The Infamous Sand Dunes of Glamis
April 11th, 2012 by John Almiron
25 miles outside the small town of Brawley, near the border of Arizona and Mexico’s Baja California lay the infamous Glamis Sand Dunes. With over 118,000 acres of land, they’re the largest mass of sand dunes in California. Just over 50% are federally protected, but on a holiday weekend, these dunes can attract up 150,000 people.
For years, I’d been hearing my friends talk about this amazing place, where they could take their ATV’s, go riding at all hours of the day and night, camp, and ride some more. Pictures and videos of these trips only confirmed what I was missing, so way back in 1998, a friend of mine had an extra ATV and asked me to come along on a trip. And let me tell you, we’ve come a long way from those primitive days of bikes and camping!
Upon arriving at the Dunes, whether you have a 4×4 will determine where you set up camp. For my first trip, most of the vehicles traveling with us were 2wd, so we set up camp in the Flats area or somewhere close where the sand is very compact and 2wd’s won’t get stuck!
Off the main entrance of the Flats is “Vendors Row.” Booths full of apparel, replacement parts, mechanics, and pretty much anything you need out in the Dunes line these sandy streets. On a long weekend there are almost three full rows of folks hawking their wares. Trucks, Sand Rails, ATV’s, dirt bikes and quads will cruise up and down these paths, and just seeing all the people and vehicles is super cool. But the real center of Glamis is Oldsmobile Hill.
Oldsmobile Hill is the Mecca of all desert gathering spots. Everyone makes at least one appearance here—and why wouldn’t you? This is where droves of weekenders come to see bikes, custom sand rails, and crazy 4WD contraptions. Just being on Oldsmobile Hill is an event in itself.
On a long holiday weekend, it’s not uncommon to see a couple thousand people and 500 ATVs and/or vehicles in this spot alone. Since there a few knuckleheads in any bunch, Sheriffs from neighboring counties are on hand to make sure nobody gets too crazy. And this is during the day. The crowd is so big, that rows of people and machinery are lined up like street blocks. And from a high vantage point on the “Hill”, it actually looks like a “neighborhood track.”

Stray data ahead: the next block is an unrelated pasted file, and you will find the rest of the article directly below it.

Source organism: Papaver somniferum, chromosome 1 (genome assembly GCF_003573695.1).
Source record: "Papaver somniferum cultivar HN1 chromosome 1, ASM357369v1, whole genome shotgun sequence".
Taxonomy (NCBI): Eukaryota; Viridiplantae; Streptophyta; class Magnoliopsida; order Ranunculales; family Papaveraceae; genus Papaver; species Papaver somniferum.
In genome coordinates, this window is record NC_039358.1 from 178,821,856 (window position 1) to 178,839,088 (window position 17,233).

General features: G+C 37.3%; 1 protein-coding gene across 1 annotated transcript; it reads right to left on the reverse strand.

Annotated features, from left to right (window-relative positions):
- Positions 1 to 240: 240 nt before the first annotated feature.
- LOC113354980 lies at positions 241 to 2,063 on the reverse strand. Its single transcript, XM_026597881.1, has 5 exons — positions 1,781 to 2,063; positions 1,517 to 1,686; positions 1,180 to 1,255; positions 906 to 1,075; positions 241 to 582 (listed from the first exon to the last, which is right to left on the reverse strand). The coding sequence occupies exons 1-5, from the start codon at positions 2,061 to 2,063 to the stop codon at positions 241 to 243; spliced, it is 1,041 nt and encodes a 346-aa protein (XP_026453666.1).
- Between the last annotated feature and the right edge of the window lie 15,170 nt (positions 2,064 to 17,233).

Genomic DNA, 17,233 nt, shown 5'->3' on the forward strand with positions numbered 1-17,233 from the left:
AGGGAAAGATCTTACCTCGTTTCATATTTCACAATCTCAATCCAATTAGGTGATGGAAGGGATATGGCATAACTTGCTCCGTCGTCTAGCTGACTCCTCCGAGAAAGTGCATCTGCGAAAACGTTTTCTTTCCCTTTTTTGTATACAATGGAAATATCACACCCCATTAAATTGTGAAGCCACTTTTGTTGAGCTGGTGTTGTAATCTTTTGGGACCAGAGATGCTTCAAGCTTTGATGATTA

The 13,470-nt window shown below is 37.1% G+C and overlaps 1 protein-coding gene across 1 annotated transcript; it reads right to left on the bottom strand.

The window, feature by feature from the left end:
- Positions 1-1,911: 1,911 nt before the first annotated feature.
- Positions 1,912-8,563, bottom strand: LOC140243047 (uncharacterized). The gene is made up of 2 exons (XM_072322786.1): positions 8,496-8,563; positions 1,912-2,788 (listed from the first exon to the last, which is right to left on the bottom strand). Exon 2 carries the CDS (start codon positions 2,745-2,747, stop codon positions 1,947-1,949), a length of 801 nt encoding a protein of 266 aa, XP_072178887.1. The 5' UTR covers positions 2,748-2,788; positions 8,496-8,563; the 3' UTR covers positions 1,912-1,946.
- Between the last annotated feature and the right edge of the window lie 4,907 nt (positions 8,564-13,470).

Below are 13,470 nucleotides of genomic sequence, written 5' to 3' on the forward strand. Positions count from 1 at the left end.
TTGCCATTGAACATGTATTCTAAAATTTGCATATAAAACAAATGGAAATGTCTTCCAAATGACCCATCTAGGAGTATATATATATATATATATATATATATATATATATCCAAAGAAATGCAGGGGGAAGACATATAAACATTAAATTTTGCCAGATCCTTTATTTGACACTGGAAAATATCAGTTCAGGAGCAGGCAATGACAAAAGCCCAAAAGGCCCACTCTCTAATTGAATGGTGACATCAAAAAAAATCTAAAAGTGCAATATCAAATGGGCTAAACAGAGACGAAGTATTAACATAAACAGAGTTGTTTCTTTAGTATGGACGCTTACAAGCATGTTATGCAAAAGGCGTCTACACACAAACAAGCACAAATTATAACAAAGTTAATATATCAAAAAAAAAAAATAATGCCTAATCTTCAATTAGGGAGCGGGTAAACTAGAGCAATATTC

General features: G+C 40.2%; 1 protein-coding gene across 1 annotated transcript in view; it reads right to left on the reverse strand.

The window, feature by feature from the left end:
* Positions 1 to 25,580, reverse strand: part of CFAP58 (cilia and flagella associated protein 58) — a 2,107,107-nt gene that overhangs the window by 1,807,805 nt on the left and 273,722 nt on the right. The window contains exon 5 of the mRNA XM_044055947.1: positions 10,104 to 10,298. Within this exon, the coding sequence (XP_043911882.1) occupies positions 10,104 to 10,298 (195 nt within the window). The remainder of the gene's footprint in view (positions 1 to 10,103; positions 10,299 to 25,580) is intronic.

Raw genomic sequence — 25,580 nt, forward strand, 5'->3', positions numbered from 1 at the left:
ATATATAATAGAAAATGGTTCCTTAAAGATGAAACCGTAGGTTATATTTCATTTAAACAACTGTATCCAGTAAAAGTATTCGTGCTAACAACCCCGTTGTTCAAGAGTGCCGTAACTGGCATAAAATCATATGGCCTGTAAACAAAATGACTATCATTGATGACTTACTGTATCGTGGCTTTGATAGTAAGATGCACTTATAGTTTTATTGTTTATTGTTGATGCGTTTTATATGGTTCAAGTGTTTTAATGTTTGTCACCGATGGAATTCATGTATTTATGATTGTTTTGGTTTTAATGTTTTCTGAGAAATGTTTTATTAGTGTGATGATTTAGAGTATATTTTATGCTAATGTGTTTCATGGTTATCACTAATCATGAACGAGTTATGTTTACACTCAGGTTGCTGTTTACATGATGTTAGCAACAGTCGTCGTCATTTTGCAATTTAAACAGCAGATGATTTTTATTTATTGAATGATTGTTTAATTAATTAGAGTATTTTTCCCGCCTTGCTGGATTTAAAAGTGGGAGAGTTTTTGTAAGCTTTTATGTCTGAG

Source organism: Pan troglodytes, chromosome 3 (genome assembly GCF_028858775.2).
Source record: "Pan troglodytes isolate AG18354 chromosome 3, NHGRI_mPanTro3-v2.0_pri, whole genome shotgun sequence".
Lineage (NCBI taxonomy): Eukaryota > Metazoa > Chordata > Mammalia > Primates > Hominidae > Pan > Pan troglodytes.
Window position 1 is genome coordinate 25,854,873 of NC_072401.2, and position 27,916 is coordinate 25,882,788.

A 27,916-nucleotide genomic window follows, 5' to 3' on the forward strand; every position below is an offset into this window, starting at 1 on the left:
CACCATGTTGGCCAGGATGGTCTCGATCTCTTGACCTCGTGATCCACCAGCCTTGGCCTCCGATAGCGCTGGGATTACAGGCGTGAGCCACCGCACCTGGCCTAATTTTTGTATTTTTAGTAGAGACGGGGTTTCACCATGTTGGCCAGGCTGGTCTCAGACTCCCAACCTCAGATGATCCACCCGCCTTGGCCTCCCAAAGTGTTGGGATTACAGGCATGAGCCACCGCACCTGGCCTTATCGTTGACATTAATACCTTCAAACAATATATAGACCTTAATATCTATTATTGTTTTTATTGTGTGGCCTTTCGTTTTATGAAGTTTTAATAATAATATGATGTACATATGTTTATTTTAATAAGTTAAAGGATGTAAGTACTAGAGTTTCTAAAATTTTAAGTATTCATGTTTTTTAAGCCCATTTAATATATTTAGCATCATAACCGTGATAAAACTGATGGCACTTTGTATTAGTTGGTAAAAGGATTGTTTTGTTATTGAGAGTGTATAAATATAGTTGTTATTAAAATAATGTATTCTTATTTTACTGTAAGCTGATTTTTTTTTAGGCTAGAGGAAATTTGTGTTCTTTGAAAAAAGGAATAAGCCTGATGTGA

Taking it all in upon arrival, can take a few moments. The shear sights and sounds of ATV’s, Sand Rails, bikes, buggies and anything else you can imagine heading up the hill or just being on display, is quite a spectacle. You just pick a spot and soak it all in.
The first time you think of tackling the “Hill”, it’s mind over matter. At its base, you’re really just in awe, and it’s easy to see why many people don’t even try to attempt it. My first time, I took a few minutes to gather my nerve. Once you’ve decided to go for it, the launching point leads you slightly downward, allowing you to gather some speed and much-needed adrenaline. My friend’s advice? “Make sure you’re up off the pegs and positioned back, so the bike doesn’t buck you off.” I was like, “buck me off…”
As you initiate the climb, you should be in second or third gear. From the start, there are deep-rutted whoops which will kick the bike around, just as my buddy said, but as you progress upward, the terrain becomes a bit smoother.
Once you’re finished fighting the whoops, you should be leaning forward over the tank, as the 25-degree angle will quickly turn toward 40 as you ascend. For me, climbing fast, with only the sky visible through my goggles, this “white knuckle” moment was surreal. I just hung on waiting for the crest of the dune so I’d know I’d reached the top. Here’s the photo from one our most recent climbs to the top of Oldsmobile Hill.
I know—insert Terminator voice here—I’ll be back. If you can possibly make it out to Glamis, do it. This place is what riding ATVs is all about. Head over to the forum to check out my gallery of pics!